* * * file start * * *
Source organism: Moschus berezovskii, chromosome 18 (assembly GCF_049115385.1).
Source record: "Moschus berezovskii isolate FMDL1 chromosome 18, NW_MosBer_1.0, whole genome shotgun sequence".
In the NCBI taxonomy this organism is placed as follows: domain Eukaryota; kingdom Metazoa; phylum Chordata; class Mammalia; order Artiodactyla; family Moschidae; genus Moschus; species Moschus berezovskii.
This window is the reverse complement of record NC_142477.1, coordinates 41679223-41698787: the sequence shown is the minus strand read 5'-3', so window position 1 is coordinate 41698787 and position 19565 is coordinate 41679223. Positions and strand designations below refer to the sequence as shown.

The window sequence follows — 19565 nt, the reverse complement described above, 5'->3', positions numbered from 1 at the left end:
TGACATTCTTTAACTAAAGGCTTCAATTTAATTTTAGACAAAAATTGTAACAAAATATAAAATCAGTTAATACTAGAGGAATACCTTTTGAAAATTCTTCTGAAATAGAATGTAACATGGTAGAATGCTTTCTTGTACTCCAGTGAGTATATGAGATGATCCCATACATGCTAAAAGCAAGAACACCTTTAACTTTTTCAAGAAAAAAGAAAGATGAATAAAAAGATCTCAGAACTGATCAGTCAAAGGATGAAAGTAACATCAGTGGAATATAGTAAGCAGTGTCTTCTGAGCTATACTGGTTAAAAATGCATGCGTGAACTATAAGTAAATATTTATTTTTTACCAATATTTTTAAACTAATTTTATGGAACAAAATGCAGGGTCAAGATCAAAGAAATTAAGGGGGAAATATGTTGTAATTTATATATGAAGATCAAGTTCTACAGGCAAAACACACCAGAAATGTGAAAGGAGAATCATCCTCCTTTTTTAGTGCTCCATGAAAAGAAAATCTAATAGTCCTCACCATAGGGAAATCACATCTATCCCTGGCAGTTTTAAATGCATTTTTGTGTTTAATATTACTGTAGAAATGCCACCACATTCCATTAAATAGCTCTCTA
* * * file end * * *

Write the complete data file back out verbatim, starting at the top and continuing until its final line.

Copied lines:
Source organism: Moschus berezovskii, chromosome 18 (assembly GCF_049115385.1).
Source record: "Moschus berezovskii isolate FMDL1 chromosome 18, NW_MosBer_1.0, whole genome shotgun sequence".
In the NCBI taxonomy this organism is placed as follows: domain Eukaryota; kingdom Metazoa; phylum Chordata; class Mammalia; order Artiodactyla; family Moschidae; genus Moschus; species Moschus berezovskii.
This window is the reverse complement of record NC_142477.1, coordinates 41679223-41698787: the sequence shown is the minus strand read 5'-3', so window position 1 is coordinate 41698787 and position 19565 is coordinate 41679223. Positions and strand designations below refer to the sequence as shown.

The window sequence follows — 19565 nt, the reverse complement described above, 5'->3', positions numbered from 1 at the left end:
TGACATTCTTTAACTAAAGGCTTCAATTTAATTTTAGACAAAAATTGTAACAAAATATAAAATCAGTTAATACTAGAGGAATACCTTTTGAAAATTCTTCTGAAATAGAATGTAACATGGTAGAATGCTTTCTTGTACTCCAGTGAGTATATGAGATGATCCCATACATGCTAAAAGCAAGAACACCTTTAACTTTTTCAAGAAAAAAGAAAGATGAATAAAAAGATCTCAGAACTGATCAGTCAAAGGATGAAAGTAACATCAGTGGAATATAGTAAGCAGTGTCTTCTGAGCTATACTGGTTAAAAATGCATGCGTGAACTATAAGTAAATATTTATTTTTTACCAATATTTTTAAACTAATTTTATGGAACAAAATGCAGGGTCAAGATCAAAGAAATTAAGGGGGAAATATGTTGTAATTTATATATGAAGATCAAGTTCTACAGGCAAAACACACCAGAAATGTGAAAGGAGAATCATCCTCCTTTTTTAGTGCTCCATGAAAAGAAAATCTAATAGTCCTCACCATAGGGAAATCACATCTATCCCTGGCAGTTTTAAATGCATTTTTGTGTTTAATATTACTGTAGAAATGCCACCACATTCCATTAAATAGCTCTCTA